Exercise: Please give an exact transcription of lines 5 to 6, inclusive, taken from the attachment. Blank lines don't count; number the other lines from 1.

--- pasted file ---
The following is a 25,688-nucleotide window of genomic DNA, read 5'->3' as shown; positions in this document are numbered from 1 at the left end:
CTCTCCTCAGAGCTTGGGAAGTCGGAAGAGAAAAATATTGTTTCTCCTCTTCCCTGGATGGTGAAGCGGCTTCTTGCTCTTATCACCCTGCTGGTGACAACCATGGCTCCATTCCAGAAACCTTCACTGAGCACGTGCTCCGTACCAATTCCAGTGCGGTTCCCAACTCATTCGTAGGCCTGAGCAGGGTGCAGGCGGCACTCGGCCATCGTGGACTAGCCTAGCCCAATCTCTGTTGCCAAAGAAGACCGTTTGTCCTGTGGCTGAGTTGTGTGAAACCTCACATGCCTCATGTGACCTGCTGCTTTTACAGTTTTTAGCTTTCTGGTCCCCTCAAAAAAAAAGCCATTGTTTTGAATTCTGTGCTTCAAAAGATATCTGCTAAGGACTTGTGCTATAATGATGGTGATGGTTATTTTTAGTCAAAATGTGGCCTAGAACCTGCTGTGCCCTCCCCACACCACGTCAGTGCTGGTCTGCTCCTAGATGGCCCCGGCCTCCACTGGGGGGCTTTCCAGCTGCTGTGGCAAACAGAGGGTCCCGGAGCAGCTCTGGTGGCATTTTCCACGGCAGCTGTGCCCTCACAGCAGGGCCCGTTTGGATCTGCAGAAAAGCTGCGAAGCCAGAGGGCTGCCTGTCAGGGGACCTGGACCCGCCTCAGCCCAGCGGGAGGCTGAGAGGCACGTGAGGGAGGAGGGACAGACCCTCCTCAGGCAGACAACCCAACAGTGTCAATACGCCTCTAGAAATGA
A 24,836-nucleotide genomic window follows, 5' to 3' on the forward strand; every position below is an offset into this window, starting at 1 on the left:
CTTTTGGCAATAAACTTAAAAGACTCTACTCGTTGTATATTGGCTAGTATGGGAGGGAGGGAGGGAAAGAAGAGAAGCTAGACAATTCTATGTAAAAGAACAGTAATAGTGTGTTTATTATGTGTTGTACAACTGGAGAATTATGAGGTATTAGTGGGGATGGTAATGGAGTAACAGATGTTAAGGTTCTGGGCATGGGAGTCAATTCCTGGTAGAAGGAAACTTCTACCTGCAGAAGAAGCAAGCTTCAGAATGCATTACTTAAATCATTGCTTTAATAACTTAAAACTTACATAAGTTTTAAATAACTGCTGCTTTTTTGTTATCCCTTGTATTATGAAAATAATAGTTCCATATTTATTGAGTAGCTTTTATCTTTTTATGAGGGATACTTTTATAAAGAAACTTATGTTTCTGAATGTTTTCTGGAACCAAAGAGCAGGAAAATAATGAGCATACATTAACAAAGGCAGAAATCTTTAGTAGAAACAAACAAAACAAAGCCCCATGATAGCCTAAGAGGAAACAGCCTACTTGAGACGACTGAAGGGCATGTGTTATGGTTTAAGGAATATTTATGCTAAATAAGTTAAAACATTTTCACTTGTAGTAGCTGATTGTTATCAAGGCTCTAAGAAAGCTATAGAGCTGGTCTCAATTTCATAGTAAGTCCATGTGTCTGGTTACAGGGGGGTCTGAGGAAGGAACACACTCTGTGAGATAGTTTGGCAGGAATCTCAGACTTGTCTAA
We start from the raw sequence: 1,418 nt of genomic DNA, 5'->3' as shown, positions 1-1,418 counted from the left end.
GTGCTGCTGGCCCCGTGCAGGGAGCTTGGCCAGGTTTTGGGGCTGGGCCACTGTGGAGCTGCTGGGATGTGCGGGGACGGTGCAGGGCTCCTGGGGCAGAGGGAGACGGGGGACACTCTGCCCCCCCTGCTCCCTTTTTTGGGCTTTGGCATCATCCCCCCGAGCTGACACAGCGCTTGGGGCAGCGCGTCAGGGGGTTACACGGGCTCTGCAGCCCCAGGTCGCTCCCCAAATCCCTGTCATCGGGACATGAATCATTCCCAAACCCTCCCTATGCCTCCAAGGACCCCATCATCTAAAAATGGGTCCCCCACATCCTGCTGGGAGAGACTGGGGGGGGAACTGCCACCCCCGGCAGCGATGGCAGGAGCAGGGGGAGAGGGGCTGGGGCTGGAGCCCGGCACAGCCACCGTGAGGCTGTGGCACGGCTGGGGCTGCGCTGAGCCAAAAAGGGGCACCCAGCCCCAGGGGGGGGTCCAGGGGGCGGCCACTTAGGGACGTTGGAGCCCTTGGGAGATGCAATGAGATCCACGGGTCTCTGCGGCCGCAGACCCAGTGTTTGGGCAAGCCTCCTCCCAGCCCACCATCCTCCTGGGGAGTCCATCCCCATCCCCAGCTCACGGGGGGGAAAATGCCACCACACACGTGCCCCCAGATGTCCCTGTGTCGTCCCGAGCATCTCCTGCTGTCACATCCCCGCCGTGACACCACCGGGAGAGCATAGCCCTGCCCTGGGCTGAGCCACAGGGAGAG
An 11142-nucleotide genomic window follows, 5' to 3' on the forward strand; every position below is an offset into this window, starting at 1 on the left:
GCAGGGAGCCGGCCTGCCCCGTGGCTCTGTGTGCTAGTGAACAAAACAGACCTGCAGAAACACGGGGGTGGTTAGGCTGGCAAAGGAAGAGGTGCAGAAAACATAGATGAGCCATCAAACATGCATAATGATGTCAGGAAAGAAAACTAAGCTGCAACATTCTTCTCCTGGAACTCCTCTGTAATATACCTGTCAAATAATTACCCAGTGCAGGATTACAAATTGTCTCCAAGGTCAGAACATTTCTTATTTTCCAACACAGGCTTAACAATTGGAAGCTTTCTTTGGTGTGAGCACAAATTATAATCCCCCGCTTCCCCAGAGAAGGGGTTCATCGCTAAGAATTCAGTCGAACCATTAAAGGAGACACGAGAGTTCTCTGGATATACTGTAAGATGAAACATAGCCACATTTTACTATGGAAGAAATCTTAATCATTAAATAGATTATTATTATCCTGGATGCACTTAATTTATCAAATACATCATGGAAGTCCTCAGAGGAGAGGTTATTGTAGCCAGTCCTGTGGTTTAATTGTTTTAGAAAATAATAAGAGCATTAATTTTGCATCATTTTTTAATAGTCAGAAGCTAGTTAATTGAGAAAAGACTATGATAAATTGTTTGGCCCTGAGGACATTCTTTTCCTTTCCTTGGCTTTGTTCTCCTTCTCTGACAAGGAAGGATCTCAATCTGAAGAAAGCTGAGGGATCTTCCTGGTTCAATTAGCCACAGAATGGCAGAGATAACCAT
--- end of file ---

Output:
We start from the raw sequence: 1,418 nt of genomic DNA, 5'->3' as shown, positions 1-1,418 counted from the left end.
GTGCTGCTGGCCCCGTGCAGGGAGCTTGGCCAGGTTTTGGGGCTGGGCCACTGTGGAGCTGCTGGGATGTGCGGGGACGGTGCAGGGCTCCTGGGGCAGAGGGAGACGGGGGACACTCTGCCCCCCCTGCTCCCTTTTTTGGGCTTTGGCATCATCCCCCCGAGCTGACACAGCGCTTGGGGCAGCGCGTCAGGGGGTTACACGGGCTCTGCAGCCCCAGGTCGCTCCCCAAATCCCTGTCATCGGGACATGAATCATTCCCAAACCCTCCCTATGCCTCCAAGGACCCCATCATCTAAAAATGGGTCCCCCACATCCTGCTGGGAGAGACTGGGGGGGGAACTGCCACCCCCGGCAGCGATGGCAGGAGCAGGGGGAGAGGGGCTGGGGCTGGAGCCCGGCACAGCCACCGTGAGGCTGTGGCACGGCTGGGGCTGCGCTGAGCCAAAAAGGGGCACCCAGCCCCAGGGGGGGGTCCAGGGGGCGGCCACTTAGGGACGTTGGAGCCCTTGGGAGATGCAATGAGATCCACGGGTCTCTGCGGCCGCAGACCCAGTGTTTGGGCAAGCCTCCTCCCAGCCCACCATCCTCCTGGGGAGTCCATCCCCATCCCCAGCTCACGGGGGGGAAAATGCCACCACACACGTGCCCCCAGATGTCCCTGTGTCGTCCCGAGCATCTCCTGCTGTCACATCCCCGCCGTGACACCACCGGGAGAGCATAGCCCTGCCCTGGGCTGAGCCACAGGGAGAG